Review: ‘The Trip’

Jack Nicholson script opens with Peter Fonda, a director of TV commercials, shooting on a beach and being confronted by wife, Susan Strasberg, who is about to divorce him. Distressed by his personal life, he goes off with friend Bruce Dern to the hippie, weirdly-painted house of a pusher, played by Dennis Hopper, to buy LSD.

Jack Nicholson script opens with Peter Fonda, a director of TV commercials, shooting on a beach and being confronted by wife, Susan Strasberg, who is about to divorce him. Distressed by his personal life, he goes off with friend Bruce Dern to the hippie, weirdly-painted house of a pusher, played by Dennis Hopper, to buy LSD.

Guarded by Dern, Fonda’s trip begins. Scenes rapidly cut from Fonda climbing lofty sand dunes, being chased by two black hooded horsemen through forests, as well as being the sacrificial victim at a dark medieval rite in a torchlit cave. Unconnected scenes begin to spin off the screen with increasing speed and with no attempt at explanation.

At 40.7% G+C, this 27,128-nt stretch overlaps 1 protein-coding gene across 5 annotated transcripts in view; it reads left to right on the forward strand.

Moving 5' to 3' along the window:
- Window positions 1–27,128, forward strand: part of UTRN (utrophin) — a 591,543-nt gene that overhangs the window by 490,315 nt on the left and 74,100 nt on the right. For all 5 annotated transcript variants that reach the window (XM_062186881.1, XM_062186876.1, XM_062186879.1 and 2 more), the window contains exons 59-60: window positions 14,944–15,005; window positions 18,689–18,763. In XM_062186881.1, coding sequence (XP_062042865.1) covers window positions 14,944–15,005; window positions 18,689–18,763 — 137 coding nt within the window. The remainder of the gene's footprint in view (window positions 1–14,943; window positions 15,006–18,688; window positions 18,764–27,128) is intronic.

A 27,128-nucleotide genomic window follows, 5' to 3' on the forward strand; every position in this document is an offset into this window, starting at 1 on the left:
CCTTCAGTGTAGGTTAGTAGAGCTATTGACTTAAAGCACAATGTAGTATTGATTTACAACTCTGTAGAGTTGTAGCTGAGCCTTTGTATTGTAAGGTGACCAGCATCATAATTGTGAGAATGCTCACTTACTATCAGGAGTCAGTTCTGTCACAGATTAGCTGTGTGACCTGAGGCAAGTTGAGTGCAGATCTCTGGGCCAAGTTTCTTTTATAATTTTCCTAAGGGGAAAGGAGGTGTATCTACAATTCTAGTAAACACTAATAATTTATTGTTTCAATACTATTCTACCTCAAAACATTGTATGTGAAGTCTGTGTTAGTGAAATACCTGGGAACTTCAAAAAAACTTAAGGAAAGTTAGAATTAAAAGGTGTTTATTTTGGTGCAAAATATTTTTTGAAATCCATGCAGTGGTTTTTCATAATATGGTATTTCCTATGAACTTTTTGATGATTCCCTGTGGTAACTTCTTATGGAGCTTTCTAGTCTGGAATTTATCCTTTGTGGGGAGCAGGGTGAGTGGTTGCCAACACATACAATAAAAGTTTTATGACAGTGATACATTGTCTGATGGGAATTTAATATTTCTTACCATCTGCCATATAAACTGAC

Fonda comes across very well, establishing the various moods needed to further the visual effects. Strasberg is on only briefly, and Hopper is okay, except in a dream sequence in which he plays a weirdo high priest, but that whole scene is sophomoric.

The Trip

Production

American International. Director Roger Corman; Producer Roger Corman; Screenplay Jack Nicholson; Camera Arch Dalzell; Editor Ronald Sinclair; Music Electric Flag

Crew

(Color) Available on VHS. Extract of a review from 1967. Running time: 85 MIN.

With

Peter Fonda Susan Strasberg Bruce Dern Dennis Hopper Salli Sachse Katherine Walsh
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